A former Cornell student who admitted she obtained admission to – and attended – three universities between 2008 and 2014 by forging various documents was sentenced to five years of probation and ordered to pay Cornell $70,000 for student loan fraud.
Cavya Chandra, 26, of Carmel, Ind., pleaded guilty to student loan fraud and admitted in October that she forged academic transcripts and letters of recommendation.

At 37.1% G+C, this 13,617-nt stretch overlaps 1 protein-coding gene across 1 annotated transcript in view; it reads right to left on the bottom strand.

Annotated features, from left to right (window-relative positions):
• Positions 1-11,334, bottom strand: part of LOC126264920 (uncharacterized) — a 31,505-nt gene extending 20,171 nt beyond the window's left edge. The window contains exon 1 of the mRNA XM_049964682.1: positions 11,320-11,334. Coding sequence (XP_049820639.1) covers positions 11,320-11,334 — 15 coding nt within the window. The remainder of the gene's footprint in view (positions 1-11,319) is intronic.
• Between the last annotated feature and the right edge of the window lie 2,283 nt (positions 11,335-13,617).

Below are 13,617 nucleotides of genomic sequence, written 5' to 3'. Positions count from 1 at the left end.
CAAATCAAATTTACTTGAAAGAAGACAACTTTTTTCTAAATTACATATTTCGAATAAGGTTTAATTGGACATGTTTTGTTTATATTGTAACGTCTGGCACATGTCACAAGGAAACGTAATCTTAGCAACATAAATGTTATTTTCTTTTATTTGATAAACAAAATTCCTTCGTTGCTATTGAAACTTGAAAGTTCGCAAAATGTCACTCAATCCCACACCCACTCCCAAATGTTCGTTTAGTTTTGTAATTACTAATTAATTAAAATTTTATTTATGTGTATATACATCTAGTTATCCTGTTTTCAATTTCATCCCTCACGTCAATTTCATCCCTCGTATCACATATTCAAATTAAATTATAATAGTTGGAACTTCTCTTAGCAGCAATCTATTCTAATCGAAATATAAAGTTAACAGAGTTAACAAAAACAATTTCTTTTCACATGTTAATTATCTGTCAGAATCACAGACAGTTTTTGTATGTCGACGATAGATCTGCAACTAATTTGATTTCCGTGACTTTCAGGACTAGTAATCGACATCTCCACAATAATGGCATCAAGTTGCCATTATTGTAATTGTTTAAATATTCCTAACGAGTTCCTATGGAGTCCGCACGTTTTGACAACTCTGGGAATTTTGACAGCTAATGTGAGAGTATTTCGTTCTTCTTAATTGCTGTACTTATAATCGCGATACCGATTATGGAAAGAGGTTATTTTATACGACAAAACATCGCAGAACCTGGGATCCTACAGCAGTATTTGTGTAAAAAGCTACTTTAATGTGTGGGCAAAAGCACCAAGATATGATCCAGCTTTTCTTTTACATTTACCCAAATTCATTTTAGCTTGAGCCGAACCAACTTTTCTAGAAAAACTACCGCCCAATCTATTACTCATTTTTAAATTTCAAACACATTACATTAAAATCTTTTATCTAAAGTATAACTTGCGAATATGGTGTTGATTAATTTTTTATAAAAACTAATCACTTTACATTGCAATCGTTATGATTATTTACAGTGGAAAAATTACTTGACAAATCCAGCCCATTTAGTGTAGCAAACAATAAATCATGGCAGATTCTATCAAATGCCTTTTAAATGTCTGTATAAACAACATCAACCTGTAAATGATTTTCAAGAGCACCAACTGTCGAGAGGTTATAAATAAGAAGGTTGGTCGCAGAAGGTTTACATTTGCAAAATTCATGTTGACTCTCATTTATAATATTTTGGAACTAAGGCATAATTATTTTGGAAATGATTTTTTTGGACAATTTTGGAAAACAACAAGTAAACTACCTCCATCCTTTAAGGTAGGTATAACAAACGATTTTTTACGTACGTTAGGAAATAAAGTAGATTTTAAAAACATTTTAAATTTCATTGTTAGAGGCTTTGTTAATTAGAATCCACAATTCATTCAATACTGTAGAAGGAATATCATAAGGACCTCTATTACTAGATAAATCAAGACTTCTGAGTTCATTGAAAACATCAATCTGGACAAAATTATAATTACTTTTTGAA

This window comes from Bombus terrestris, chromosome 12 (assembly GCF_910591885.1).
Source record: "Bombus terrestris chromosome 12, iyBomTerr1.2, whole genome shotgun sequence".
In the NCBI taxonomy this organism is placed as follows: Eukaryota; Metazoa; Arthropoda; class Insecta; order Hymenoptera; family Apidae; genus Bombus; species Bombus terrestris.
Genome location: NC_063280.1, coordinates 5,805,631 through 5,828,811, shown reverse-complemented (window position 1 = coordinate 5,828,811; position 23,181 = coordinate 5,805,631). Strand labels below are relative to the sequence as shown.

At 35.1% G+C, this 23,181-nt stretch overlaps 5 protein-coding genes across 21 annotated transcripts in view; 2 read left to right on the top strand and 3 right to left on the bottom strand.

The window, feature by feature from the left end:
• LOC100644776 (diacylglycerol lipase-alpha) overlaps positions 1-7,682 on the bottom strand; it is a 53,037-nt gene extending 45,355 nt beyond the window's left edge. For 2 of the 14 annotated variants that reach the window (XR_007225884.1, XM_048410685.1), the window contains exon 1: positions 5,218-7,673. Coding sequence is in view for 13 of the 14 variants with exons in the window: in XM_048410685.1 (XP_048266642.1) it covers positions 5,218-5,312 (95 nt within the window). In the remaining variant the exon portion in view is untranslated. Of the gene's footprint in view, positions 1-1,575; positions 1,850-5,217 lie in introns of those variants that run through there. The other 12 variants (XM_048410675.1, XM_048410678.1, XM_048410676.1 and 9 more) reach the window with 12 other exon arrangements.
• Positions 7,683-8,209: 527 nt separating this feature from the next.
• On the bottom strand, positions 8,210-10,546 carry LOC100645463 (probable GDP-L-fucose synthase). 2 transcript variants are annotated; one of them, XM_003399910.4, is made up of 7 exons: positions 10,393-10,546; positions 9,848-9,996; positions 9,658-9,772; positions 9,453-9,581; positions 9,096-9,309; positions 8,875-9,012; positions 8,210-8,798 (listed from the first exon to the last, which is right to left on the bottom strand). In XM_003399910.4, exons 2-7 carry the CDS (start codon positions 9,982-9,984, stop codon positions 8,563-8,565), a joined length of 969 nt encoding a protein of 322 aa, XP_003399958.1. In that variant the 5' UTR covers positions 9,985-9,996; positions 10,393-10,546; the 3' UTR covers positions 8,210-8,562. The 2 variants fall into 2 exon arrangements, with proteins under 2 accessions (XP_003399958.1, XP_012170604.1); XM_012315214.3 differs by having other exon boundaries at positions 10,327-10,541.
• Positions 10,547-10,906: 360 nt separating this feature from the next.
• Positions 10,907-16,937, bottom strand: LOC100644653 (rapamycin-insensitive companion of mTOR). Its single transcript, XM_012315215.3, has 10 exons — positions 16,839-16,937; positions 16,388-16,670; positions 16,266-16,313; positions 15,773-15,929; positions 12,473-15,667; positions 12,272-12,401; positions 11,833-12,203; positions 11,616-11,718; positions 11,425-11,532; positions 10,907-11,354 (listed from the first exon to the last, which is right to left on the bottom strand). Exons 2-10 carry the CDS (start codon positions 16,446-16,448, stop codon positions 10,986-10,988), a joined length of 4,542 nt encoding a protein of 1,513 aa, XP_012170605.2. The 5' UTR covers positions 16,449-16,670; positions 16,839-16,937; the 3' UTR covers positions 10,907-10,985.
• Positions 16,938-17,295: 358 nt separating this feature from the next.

The charge to which Chandra pleaded guilty relates to her fraudulent acceptance of federal student loan money while attending Cornell, but her written plea agreement laid out Chandra’s broader pattern of defrauding several universities, including Carnegie Mellon University in Pittsburgh and Indiana University-Purdue University Indianapolis.
Chandra was denied admittance to the freshman class at Cornell in 2008, and then applied to Carnegie Melon using a forged letter of recommendation from a high school teacher. Carnegie Mellon accepted Chandra’s application and admitted her as a student in fall 2009.